HOPE for Pain: From Treatment to Healing

Woman with Chronic Pain

A message from Wayne B. Jonas, MD

A message from Wayne B. Jonas, MD

The woman (we will call her Joan) was 45 years old, and she did everything she could for her health. She ate right, worked out, took vacations, worked hard, and had a great family. But 15 years ago she was in a motor vehicle accident and sustained whiplash on her right side.  Although there was no severe physical damage, she began to develop neck stiffness and pain down her shoulder that was intractable.  It was then that her 15-year journey of pain began.

Over that 15-year period, Joan was diagnosed with multiple other conditions including depression, anxiety, post-traumatic stress disorder (PTSD), neuropathic pain and neurosis.  She continued trying to maintain as healthy a life as possible through exercise, physical therapy, eating nutritious meals and cultivating relationships with friends and family, but like many other patients with chronic pain, it was a challenge for her.

At one point, Joan was taking more than five medications including the opioid Oxycontin. With its strong properties and its tendency to cause addiction, she experienced some trouble quitting the drug. With the help of an inpatient pain specialist, she was able to get off Oxycontin and began taking other medications including Neurontin and Lamictal, which improved both her neuropathic pain and crying episodes.

Still, her pain averaged from 5-7 on a 10-point scale every day and resulted in spasms and stiffness in her neck and right shoulder. So she reached outside the doctor’s office and entered a parallel journey with complementary and alternative medicine. She saw chiropractors, acupuncturists, herbalists, homeopaths and mind-body practitioners. Similar to the effect of the physical therapy, injections and electrical stimulators she got from the regular pain clinics, all of the treatments helped temporarily. Could healing happen, she wondered, after 15 years of suffering?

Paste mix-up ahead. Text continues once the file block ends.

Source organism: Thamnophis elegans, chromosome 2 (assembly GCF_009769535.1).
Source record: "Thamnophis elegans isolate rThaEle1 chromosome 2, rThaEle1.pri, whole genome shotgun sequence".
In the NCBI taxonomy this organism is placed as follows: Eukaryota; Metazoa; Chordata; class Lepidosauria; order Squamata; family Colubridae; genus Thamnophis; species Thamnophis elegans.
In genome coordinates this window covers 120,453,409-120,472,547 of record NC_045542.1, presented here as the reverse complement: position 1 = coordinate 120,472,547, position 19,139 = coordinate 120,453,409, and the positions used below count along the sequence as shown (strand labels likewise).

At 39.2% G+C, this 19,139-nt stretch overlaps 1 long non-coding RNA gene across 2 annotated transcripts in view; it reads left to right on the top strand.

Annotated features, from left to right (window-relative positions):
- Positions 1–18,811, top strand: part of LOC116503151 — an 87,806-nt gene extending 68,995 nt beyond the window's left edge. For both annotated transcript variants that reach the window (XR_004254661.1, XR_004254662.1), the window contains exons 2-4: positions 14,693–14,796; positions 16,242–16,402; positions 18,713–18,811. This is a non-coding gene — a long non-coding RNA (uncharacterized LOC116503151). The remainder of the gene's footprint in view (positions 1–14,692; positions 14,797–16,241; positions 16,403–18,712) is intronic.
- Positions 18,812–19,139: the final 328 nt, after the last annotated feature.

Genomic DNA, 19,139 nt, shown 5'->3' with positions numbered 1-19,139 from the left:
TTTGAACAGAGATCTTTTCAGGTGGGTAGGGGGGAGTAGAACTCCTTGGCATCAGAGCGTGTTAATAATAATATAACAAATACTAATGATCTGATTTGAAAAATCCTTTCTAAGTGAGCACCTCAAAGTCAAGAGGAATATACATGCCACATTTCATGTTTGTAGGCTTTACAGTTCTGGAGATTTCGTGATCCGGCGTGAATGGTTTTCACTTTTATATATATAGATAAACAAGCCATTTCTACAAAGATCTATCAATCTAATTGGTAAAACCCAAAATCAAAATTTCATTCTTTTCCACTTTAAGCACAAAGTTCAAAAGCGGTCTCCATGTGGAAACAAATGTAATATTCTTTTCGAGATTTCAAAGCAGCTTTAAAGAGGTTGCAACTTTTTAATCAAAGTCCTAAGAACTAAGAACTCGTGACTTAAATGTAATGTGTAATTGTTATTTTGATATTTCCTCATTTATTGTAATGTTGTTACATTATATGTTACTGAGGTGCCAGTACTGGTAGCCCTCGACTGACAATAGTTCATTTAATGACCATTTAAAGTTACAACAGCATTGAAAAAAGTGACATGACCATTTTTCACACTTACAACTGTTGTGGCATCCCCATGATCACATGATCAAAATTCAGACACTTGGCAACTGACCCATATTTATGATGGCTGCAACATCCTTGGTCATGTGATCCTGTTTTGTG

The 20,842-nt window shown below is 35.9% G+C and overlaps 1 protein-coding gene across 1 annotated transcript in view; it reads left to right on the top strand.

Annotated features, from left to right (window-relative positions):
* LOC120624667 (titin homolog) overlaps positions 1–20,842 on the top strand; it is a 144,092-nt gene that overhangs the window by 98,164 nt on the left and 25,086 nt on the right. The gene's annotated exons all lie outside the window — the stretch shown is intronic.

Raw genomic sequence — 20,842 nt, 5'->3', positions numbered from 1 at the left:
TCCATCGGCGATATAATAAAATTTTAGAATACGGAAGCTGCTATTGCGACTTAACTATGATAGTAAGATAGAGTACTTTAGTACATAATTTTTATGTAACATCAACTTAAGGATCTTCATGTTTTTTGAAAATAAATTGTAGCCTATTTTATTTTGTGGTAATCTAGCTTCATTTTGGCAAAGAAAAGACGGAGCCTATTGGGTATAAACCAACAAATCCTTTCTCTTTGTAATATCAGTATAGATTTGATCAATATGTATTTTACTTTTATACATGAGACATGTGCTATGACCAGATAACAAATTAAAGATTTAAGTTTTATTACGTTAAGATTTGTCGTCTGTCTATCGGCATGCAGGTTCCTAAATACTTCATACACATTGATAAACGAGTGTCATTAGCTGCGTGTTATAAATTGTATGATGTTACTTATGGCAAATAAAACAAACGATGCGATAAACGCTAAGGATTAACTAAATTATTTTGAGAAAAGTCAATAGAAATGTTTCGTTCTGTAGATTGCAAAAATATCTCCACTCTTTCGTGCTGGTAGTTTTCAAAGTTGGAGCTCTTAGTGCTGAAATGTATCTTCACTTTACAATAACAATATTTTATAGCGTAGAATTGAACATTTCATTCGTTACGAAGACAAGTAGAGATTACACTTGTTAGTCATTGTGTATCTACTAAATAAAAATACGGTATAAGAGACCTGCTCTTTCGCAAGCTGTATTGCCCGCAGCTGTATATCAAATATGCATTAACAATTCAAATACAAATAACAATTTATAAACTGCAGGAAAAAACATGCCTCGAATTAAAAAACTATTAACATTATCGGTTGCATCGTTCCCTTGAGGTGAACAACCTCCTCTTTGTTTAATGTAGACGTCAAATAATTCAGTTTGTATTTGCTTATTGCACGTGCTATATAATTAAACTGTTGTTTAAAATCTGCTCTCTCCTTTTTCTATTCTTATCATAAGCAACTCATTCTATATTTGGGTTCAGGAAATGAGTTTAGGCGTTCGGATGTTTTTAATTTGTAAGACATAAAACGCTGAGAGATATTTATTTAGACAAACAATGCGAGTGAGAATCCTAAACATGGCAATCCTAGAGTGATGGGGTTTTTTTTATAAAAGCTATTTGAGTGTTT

Finding HOPE

Joan came to me with skepticism to learn how to enhance her own healing capacity using the Healing Oriented Practice and Environment (HOPE) approach. HOPE is a framework for bringing optimal healing practices and environmental practices, especially those that can induce the inherent healing capacity through self-care practices in the life of those with chronic illnesses.

A HOPE assessment involves exploring the inner environment to the outer environment including:

  1. The spiritual environment – finding the meaning or purpose for one’s life
  2. The social environment – nurturing social support, friendship and intimacy
  3. The behavioral environment – medical treatment, lifestyle and alternative practices
  4. The physical environment- the space and place where one lives, works and receives care

A HOPE assessment explores with patients what they are already doing to enhance their wellbeing and uses good science to build upon that and integrate it with medical treatment.

Two things emerged in the assessment of this patient with 15 years of chronic pain:

First, Joan noticed that the acupuncture treatments seemed to provide significant relief – over 95%. However, she said that it didn’t last for more than a few days. During the interview, she mentioned that she wasn’t able to get over the threshold of responding to acupuncture in a longer term way.

Second, she felt that she had been getting better less rapidly after a second motor vehicle accident that occurred about five years after the first. During the second crash, she had struck her head on the dashboard, but had not lost consciousness and the doctors said she had recovered after a few weeks. But it was then that the crying episodes began – she was reminded of the fear she had experienced in her previous accident. She was then diagnosed with PTSD and placed on drugs for depression and to help her sleep. More medication, continued pain.

The Root of her Chronic Pain

When asked about mind-body practices, Joan explained that she had been taught mindfulness and had practiced it for a little while, but with her busy schedule and responsibilities, she found it very difficult to continue.